MenuItem 10: (Topic 10) Medium- to long-term debt
Question 1: Manufacturer Limited is seeking a five-year term loan from its bank. The bank manager has indicated that a loan can be provided and will be priced at the bank’s base rate, plus a margin. Which of the following is not a determinant of the margin to be paid by the company? A: the debt to equity ratio of the borrower
B: the borrower’s past loan-repayment performance
C*: the term structure of interest rates
D: the assets available to be pledged as security
Feedback: The margin added to the bank’s base rate will reflect the credit risk of the individual borrower. In assessing the risk and hence the margin, the bank is likely to consider factors such as the debt to equity ratio of the borrower and its past loan repayment performance. The term structure of interest rates is a market-wide factor and is likely to influence the base rate, but it should not influence the margin that applies to a borrower, so C is the correct answer. MORE: Financial Institutions, Instruments and Markets 5/e, pp. 390–391. The interest rate charged on a term loan will also depend on the following: • The credit risk of the borrower. This is the perceived creditworthiness of the borrower. A lender will analyse factors such as the total debt-to-equity ratio of the firm, projected cash flows, the financial strength of the borrower, past loan repayment performance, the projected performance of the industry and the economy generally, forecast interest rates, the management of the firm and the life cycle of the firm’s products.
• The term of the loan. Under normal circumstances a long-term loan will attract a higher rate of interest than a short-term loan. However, from time to time it is possible that a long-term loan may attract a lower rate. Ultimately, the cost to the borrower will reflect the cost that the lender encounters in funding the loan. If, for example, the rates on short-term-to-maturity deposits are higher than those on long-term deposits, the cost to the lender of the relatively short-term funds would be higher than the cost of longer-term funds. The interest charged on loans should reflect these funding costs. Short-term interest rates might be higher because the central bank has implemented monetary policy that pushes up short-term interest rates. (The implementation and purpose of monetary policy is discussed in Chapter 12.)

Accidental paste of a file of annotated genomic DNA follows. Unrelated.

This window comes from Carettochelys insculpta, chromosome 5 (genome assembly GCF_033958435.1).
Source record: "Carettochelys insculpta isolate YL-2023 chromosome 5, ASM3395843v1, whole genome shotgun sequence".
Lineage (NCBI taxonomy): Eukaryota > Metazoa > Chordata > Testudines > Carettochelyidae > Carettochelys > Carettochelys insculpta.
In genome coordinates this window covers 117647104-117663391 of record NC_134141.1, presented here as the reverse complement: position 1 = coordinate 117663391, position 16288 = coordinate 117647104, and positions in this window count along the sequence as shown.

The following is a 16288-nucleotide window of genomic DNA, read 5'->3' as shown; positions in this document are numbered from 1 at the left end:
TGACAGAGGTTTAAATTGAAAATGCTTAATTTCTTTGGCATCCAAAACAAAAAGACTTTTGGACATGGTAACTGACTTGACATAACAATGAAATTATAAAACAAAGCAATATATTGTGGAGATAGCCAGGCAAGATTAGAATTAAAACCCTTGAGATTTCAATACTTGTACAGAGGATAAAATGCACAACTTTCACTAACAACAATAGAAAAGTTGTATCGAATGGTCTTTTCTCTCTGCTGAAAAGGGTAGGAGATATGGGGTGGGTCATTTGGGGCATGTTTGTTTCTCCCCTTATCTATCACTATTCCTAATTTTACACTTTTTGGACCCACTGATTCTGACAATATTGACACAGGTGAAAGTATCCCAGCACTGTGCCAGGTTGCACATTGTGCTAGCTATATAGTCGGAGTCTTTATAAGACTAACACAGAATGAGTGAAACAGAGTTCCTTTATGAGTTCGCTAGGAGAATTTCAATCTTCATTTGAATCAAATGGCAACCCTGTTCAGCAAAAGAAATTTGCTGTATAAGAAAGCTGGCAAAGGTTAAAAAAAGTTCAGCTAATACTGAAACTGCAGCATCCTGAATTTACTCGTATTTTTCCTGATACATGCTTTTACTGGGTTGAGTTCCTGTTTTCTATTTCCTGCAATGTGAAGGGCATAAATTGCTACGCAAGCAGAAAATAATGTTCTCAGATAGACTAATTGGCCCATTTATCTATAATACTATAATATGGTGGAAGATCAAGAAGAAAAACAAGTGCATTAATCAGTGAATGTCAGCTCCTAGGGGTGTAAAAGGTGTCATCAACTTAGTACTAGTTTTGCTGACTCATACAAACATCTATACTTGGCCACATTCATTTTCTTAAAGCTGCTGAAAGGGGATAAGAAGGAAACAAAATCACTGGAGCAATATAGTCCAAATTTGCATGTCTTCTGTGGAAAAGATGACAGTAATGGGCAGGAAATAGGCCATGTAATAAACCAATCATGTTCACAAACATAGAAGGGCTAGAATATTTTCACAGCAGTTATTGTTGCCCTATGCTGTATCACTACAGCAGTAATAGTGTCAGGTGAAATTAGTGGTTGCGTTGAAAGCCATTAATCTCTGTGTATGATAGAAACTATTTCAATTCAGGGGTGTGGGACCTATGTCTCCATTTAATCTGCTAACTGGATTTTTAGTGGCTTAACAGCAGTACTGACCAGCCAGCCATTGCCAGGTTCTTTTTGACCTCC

• The repayment schedule. The frequency of loan repayments and the form of repayment may influence the interest rate applied to a loan. For example, the rate for a borrower who has a loan which requires monthly repayments may be different from that of a borrower who makes quarterly loan repayments. Also differences may occur for an amortised loan compared with an interest-only loan.
Question 2: A term loan agreement will usually specify an indicator rate. Which of the following most accurately describes an indicator rate?
A: the interest rate payable by the borrower
B: an average rate published daily
C: the prime rate set by a bank.
D*: an interest rate used as a benchmark for pricing loans
Feedback: Answer A is incorrect because the interest rate payable by a borrower will be equal to an indicator rate, plus a margin. The descriptions in B and C are accurate, but incomplete; so, D which is more complete is the correct answer.
MORE: Financial Institutions, Instruments and Markets 5/e, p. 391. MaxMark t/a Financial Institutions, Instruments and Markets 5e by Viney
A loan agreement will normally specify a reference or an indicator interest rate that will apply at each interest rate reset date of a term loan. Indicator rates vary from country to country. For example:
• the US commercial paper rate (USCP)
• the London interbank offered rate (LIBOR)
• the Singapore interbank offered rate (SIBOR)
• the Australian bank bill swap rate (BBSW).
The majority of indicator rates are calculated as an average of an interest rate relating to a...
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